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The Escapist Award Nominees for Best Shooter of 2013
Justin says: Love it or hate it, shooters have largely become the marquee genre for video gaming. It's where the vast majority of multi-million dollar budgets, big developers, and the greater bulk of attention are being directed to. Everyone is vying for that "Killer App", especially as we transition into the next console cycle as chasing after being the next Halo or Call of Duty has quite the lucrative appeal. While this does lead to a certain degree of stagnation, it also requires that to be truly noticeable in the space you need to fight your way to the top by playing to your title's strengths. Some of these nominations pulled at our competitive nature, while others were looking to immerse us in a new world, but these are our picks for best shooters of 2013.
Any discussion of shooters just can't ignore the now yearly release of Call of Duty. This time around we're back in the hands of Infinity Ward for Call of Duty: Ghosts. The singleplayer campaign felt a bit paint-by-numbers for the series, with Riley the dog stealing the show for lack of much else of interest going on. We'd be kidding ourselves to say that singleplayer is as much of a main focus for this franchise anymore, though, and Call of Duty: Ghosts goes for the kitchen-sink approach by throwing a ton of improvements and new modes into the multiplayer experience. If you're a Call of Duty fan, it's not a hard sell.
Call of Duty's partner in crime so-to-speak has been the Battlefield series. Whereas Call of Duty's focus has narrowed and refined to fast paced shooting with tightly constructed maps to funnel the action, Battlefield 4 has big open maps that emphasize working together with your team, destructible environments and using the game's vehicles. This freedom leads to some of the most amazing moments in any shooter, an aspect that EA picked up on this year tagging the game with the marketing "Only in Battlefield. The game has been plagued with some launch issues, but once those are smoothed out it still offers the best big map shooter on the market.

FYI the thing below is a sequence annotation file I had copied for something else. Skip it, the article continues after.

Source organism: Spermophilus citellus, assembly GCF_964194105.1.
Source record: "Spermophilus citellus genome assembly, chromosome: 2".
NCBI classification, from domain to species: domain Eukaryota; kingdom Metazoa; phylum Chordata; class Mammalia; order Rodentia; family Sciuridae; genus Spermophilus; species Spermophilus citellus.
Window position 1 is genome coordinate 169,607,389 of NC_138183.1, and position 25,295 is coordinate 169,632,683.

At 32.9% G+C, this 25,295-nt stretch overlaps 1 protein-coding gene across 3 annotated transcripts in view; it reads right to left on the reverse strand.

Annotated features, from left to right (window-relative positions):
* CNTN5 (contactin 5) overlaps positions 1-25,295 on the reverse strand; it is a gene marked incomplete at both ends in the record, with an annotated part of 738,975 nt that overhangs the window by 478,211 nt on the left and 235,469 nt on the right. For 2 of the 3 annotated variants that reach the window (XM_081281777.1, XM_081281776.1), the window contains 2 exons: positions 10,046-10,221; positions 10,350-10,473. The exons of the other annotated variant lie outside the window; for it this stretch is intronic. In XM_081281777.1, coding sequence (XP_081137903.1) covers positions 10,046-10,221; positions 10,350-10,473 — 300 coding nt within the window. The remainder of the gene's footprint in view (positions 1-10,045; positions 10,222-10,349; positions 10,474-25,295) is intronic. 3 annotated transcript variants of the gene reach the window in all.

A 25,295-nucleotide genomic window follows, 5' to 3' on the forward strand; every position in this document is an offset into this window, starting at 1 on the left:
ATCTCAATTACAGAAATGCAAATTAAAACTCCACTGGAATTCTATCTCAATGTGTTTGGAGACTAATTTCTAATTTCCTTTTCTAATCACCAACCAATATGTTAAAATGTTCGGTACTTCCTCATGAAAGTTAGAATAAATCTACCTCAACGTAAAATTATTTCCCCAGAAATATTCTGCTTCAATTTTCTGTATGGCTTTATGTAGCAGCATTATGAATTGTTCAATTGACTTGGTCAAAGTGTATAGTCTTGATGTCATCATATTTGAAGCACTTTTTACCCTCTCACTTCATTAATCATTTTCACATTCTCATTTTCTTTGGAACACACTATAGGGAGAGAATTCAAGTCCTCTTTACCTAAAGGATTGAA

In many ways Call of Duty and Battlefield have become synonymous with the Xbox and PC respectively, but Killzone has been Sony's response on the PlayStation. Killzone: Shadow Fall is Guerilla Games' latest entry in the franchise, and it's our first taste of a shooter developed exclusively for a next-gen console, the PS4. Picking up 30 years after the events of the previous game, Shadow Fall throws you back in the mix against everyone's favorite space Nazi antagonist's the Helghast. Shadow Fall is rife with graphics fueled by new, enhanced system power and makes use of lots of the bells and whistles the new console and controller offer, like the DualShock 4 touchpad. It will be a taste of many things to come.
Setting themselves apart from the previous three, Metro: Last Light and BioShock: Infinite instead focus on more personal affairs. From keeping track of your gasmask filters to hoarding your precious ammo by avoiding fights when possible, Metro: Last Light lets no element go to waste in telling its tale of folks living in the Russian underground railways after the surface became a nuclear wasteland. It's a gritty and dirty world, where folks are trying to merely irk out any sort of a respectable existence, all while dealing with the various factions warring for resources and the abominations that nuclear fallout has created. The game's optional Ranger mode takes this to another level, reducing the amount of resources in the game while also removing the HUD and cross hairs. This turns Metro: Last Light into a deeply immersive experience where having a sense of how much ammunition you have left is just as important as being able to make each shot count.
On the same token, BioShock: Infinte reaches for new heights in visual storytelling, corny pun yes, but still true. At its core Infinite puts a world on display and uses this setting that's dripping in details to layer its storytelling upon. Columbia and the characters within are as breathtaking and charming as they are rotten once the veil is pulled aside. It's a richly crafted world that, like BioShock's Rapture before it, elevates setting as a quintessential element in the formula. Elizabeth is ultimately the star of the show, and brilliant performance by Courtnee Draper and meticulous work by Irrational Games breathes life into the character that is not only centrally important to the game's narrative, but also dodges many of the video game companion pitfalls. She's capable and helpful rather than a burden. If anything, BioShock: Infinte biggest fault is that it leaves you wanting to see more.
Which game will win The Escapist Award for Best Shooter of 2013? Check back next week to find out!